“I don’t believe in precedents. We could just stop (approving requests),” replied Helmuth, who noted “we have all new people” on the planning commission, so there’s no connection to the special land uses granted by previous boards.

Village Planner Chris Khorey, of the Northville-based McKenna Associates, agreed with Helmuth that “special land uses are not precedent-setting in general.”

His “concern” was “if we want to start saying no, we have to come up with a reason why not” based on the criteria the village currently uses for approving or denying special use signs.

Khorey explained it’s “a little bit tough” to tell people they can’t have a larger sign for reasons such as it’s “going to block someone else’s sign” or it’s “going to be out-of-scale with the surroundings” when their neighbors have 32-square-foot signs or “something close to that.”

“That’s where we’re going to have trouble,” he said.

Khorey suggested the special use process could be limited to businesses that want signs that are “a little different” or “creative” in some way as opposed to just requesting “a few more square feet.”

“Everybody’s always going to want a larger sign,” said Helmuth, noting if the village gives someone 32 square feet now, “in a year, he’s going to want 40 square feet.”

“At some point, enough is enough,” she continued. “I guess I don’t know what that point is . . . This planning commission just needs to decide what direction do we want to go with this.”

“Well, I thought we did,” replied Douglas, referring to the recommendation that was rejected by council.

“I don’t disagree with you,” Helmuth said. “And perhaps, I was not the best person to argue that for the council. Maybe if someone else had been there to argue it for me because it was not a great night for the village council.”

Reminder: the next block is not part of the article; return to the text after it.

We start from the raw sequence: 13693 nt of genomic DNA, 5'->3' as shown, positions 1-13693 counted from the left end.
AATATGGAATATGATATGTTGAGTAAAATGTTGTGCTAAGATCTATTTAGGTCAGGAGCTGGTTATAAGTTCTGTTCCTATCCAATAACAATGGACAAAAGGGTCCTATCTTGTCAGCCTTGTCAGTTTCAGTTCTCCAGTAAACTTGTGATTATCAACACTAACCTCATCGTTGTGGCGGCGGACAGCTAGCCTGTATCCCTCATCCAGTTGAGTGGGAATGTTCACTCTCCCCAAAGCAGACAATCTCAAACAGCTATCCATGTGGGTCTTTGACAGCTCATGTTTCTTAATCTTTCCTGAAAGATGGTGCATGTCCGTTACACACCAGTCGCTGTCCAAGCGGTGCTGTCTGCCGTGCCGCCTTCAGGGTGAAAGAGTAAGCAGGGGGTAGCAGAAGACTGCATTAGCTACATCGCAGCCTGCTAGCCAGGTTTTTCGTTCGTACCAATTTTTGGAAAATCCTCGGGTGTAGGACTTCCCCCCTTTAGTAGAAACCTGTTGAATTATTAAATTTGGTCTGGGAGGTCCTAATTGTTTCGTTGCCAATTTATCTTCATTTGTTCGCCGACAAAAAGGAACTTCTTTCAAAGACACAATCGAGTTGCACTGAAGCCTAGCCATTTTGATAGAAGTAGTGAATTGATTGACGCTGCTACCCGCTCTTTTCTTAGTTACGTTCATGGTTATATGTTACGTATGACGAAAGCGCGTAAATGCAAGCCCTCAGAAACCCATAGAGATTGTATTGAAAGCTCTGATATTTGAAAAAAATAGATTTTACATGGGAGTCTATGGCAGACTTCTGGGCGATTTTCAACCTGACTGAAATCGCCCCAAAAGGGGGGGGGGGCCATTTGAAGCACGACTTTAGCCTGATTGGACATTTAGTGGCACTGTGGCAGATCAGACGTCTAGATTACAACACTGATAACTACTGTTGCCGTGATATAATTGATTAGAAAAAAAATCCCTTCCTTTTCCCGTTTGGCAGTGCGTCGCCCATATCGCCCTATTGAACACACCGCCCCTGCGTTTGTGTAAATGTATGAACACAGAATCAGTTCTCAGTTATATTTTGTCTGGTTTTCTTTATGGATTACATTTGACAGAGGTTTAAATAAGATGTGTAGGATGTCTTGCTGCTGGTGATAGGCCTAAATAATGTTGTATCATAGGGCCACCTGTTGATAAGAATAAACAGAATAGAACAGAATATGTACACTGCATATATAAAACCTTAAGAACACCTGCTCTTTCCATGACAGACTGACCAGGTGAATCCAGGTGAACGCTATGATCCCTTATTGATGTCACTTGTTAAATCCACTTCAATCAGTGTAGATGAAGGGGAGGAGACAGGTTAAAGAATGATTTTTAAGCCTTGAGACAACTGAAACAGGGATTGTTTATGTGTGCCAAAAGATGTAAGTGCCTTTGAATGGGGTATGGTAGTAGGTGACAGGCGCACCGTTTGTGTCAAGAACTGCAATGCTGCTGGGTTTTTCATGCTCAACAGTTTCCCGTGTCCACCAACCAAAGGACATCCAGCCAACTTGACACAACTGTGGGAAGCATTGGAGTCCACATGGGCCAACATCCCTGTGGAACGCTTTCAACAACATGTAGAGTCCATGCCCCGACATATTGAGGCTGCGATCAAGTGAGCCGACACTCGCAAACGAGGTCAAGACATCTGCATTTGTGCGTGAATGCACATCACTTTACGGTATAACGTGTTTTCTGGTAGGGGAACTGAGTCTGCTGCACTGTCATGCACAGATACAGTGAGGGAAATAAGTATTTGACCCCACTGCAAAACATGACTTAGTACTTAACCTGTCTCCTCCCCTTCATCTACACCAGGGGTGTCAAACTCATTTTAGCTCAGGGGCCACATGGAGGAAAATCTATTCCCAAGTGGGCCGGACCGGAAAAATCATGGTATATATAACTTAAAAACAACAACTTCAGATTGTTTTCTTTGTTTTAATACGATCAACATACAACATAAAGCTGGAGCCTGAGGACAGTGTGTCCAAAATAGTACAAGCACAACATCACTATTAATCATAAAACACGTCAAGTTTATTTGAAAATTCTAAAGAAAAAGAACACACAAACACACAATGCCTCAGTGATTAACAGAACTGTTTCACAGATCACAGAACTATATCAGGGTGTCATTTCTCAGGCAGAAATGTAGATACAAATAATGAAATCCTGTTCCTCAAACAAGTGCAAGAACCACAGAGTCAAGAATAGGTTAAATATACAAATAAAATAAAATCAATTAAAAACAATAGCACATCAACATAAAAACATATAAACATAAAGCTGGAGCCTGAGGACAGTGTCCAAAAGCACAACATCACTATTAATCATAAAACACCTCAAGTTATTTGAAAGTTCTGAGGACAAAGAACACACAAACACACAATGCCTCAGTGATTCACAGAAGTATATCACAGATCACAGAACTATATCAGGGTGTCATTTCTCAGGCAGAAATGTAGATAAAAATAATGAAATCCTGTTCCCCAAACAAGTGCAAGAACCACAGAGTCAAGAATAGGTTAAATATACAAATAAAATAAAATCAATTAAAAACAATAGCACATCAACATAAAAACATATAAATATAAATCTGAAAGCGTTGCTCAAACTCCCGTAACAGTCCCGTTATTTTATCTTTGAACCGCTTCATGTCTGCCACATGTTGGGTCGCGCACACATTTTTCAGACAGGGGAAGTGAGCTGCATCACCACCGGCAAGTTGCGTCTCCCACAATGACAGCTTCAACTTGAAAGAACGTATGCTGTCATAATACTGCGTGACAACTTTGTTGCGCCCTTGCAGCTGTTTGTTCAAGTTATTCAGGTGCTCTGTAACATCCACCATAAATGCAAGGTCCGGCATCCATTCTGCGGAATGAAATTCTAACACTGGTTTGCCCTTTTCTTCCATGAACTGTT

Douglas foresees problems because of council’s decision.

“I’m just afraid that we’re buying ourselves some trouble here because regardless of whether or not the actions of (this) commission are precedent-setting . . . the precedent is (sitting) out on the highway,” he said. “I’m not really relishing the idea of having business owners stand before this body saying, ‘How can you deny me this sign when I counted 11 of them out here?’ That strikes me as being very unfair.”

To Helmuth, the answer is simple, just tell the applicants the village council doesn’t want 32-square-foot signs.

“That’s what we’re going to have to fall back on, but I know if I were a business owner and I was faced with that as an argument, I’d be pretty disappointed,” Douglas said.

“I don’t think this planning commission can base their decisions on whether or not the applicant is disappointed,” Helmuth retorted.

“Well, that’s true,” Douglas said. “I’m sure that over time, we’re going to disappoint many people, but I also think that we try to dole out a measure of fairness when we take action.”

Douglas noted he’s “willing to accept” council’s decision, but “I just want to make it clear that . . . we’re probably going to pay a price for this at some point.”